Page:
Police: Man Stole Remains of 5 People for Religious Reasons | NECN
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Police: Man Stole Remains of 5 People for Religious Reasons

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    Human skeletal remains belonging to several persons were discovered Friday at a Hartford, Connecticut, apartment, police said. (Published Saturday, Dec. 5, 2015)

    A Connecticut man accused of stealing five sets of human remains from a cemetery in Worcester, Massachusetts, practices Santeria and took the skeletons for religious reasons, according to police.

    Investigators said Amador Medina, 32, of Hartford, Connecticut, stole the remains of three adults and two young children from Hope Cemetery. Medina was arrested Friday as a fugitive from justice.

    Medina is a priest who practices Santeria, an Afro-Cuban religion developed from the beliefs and customs of the Yoruba people and incorporating some elements of the Catholic religion. Investigators said Medina wanted the bones for medicinal reasons as part of his religion, and that older bones are preferred.

    "He is a practicing Santeria priest, which is a religion in some Latino communities that you see. It’s rarely seen actually," said Hartford Police Deputy Chief Brian Foley. "The age of the deceased, as well as how long they have been deceased, is relevant in how they use those remains in their medicinal value."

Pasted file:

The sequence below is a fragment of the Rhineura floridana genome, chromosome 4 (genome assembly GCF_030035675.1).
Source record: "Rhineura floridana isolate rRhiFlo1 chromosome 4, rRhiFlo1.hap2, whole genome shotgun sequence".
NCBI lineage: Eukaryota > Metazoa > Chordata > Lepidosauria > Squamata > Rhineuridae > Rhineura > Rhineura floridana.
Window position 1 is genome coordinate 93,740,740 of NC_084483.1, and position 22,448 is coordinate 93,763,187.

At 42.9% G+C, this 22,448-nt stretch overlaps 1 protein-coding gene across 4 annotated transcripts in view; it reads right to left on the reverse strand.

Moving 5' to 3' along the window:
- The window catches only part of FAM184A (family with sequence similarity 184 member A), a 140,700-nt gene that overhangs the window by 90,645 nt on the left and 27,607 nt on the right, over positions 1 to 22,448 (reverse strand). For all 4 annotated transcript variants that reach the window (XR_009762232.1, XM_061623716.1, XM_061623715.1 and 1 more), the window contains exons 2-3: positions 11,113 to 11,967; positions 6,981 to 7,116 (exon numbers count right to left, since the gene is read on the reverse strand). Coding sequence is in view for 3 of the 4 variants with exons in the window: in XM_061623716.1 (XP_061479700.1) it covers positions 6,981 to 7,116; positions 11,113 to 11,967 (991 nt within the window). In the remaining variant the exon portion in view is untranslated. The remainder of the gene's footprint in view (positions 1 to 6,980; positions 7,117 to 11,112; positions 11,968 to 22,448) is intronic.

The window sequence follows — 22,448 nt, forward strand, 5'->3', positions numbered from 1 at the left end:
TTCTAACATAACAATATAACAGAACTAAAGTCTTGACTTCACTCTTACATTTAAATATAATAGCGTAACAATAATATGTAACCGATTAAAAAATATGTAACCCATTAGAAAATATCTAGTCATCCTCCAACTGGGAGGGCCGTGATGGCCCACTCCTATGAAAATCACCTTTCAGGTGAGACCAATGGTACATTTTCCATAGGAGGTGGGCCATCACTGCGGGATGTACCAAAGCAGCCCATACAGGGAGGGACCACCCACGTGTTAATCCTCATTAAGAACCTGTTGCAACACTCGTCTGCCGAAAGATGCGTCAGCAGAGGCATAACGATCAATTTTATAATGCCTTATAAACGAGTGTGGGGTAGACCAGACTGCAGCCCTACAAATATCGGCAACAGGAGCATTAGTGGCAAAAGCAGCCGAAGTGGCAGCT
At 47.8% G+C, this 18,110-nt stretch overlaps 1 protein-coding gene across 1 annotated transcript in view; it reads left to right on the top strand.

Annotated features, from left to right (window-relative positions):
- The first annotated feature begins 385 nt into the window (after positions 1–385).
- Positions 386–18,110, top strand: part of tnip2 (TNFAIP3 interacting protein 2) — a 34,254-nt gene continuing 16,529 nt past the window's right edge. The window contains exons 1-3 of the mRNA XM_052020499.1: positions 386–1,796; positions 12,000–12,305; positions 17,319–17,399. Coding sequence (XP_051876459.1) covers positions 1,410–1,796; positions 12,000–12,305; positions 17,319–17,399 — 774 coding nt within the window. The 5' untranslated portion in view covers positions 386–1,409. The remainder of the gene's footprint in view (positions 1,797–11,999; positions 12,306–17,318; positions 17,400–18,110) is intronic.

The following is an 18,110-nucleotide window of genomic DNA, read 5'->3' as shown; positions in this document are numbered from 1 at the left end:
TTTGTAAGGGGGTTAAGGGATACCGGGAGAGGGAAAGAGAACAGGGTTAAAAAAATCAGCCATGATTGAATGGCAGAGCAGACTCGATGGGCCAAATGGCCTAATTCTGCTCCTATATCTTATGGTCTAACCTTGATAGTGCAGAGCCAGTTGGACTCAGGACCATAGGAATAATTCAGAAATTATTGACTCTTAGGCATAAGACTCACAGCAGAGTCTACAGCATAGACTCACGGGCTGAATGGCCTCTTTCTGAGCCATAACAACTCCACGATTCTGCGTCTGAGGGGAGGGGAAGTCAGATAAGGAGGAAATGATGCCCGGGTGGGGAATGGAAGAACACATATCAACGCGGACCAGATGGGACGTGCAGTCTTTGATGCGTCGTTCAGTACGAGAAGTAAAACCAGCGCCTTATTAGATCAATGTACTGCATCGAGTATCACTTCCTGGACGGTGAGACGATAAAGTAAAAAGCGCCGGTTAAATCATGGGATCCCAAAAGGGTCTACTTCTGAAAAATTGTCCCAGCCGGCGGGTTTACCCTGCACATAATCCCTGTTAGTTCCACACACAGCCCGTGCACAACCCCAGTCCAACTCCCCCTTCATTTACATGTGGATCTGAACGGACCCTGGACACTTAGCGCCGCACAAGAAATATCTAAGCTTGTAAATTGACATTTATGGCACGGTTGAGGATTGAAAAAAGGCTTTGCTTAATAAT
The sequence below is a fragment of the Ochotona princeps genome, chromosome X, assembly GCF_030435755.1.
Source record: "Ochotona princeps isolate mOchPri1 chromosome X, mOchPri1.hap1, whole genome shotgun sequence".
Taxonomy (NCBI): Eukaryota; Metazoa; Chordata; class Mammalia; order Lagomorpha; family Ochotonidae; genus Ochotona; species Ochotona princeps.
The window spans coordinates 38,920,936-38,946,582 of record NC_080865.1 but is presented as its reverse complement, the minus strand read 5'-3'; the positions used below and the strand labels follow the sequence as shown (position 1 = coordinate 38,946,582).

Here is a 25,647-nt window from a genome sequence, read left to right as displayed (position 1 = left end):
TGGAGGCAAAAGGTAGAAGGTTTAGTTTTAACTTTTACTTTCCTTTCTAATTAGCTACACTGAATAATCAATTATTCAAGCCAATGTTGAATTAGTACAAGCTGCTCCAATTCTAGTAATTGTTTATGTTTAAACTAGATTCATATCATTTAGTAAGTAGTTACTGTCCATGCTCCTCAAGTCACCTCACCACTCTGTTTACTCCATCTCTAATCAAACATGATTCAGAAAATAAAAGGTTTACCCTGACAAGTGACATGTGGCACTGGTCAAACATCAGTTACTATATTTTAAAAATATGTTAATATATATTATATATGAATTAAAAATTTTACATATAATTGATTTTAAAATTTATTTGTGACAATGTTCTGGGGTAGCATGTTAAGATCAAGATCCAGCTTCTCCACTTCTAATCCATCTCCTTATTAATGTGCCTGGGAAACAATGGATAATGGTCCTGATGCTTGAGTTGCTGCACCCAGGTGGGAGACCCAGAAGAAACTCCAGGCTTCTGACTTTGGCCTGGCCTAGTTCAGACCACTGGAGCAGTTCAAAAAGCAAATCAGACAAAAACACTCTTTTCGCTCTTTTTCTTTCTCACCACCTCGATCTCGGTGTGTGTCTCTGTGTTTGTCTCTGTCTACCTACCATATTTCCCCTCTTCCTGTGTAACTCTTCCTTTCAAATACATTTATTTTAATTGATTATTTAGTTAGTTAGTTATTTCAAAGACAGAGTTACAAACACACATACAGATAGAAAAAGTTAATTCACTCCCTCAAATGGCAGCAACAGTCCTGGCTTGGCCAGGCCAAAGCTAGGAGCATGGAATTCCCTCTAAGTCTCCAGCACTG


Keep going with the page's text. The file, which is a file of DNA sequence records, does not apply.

Photo credit: Hartford Police

    The missing remains were discovered Oct. 9, when a visitor to the cemetery noticed someone had broken into the mausoleum. Police responded and found several crypts forced open and five bodies missing.

    Investigators searched Medina's apartment Friday based on a tip. Police said Medina showed investigators where he stashed the bones.

    The bodies are believed to have been from the early 1900s. Investigators believe no one has been interred in the mausoleum in the past 71 years.

    Worcester police will charge Medina with five counts of disinterment of bodies, conspiracy to disinter bodies and accessory before the fact to breaking and entering with intent to commit a felony.

    It was not immediately cleared if Medina had an attorney. He is expected to be arraigned Monday in Hartford.

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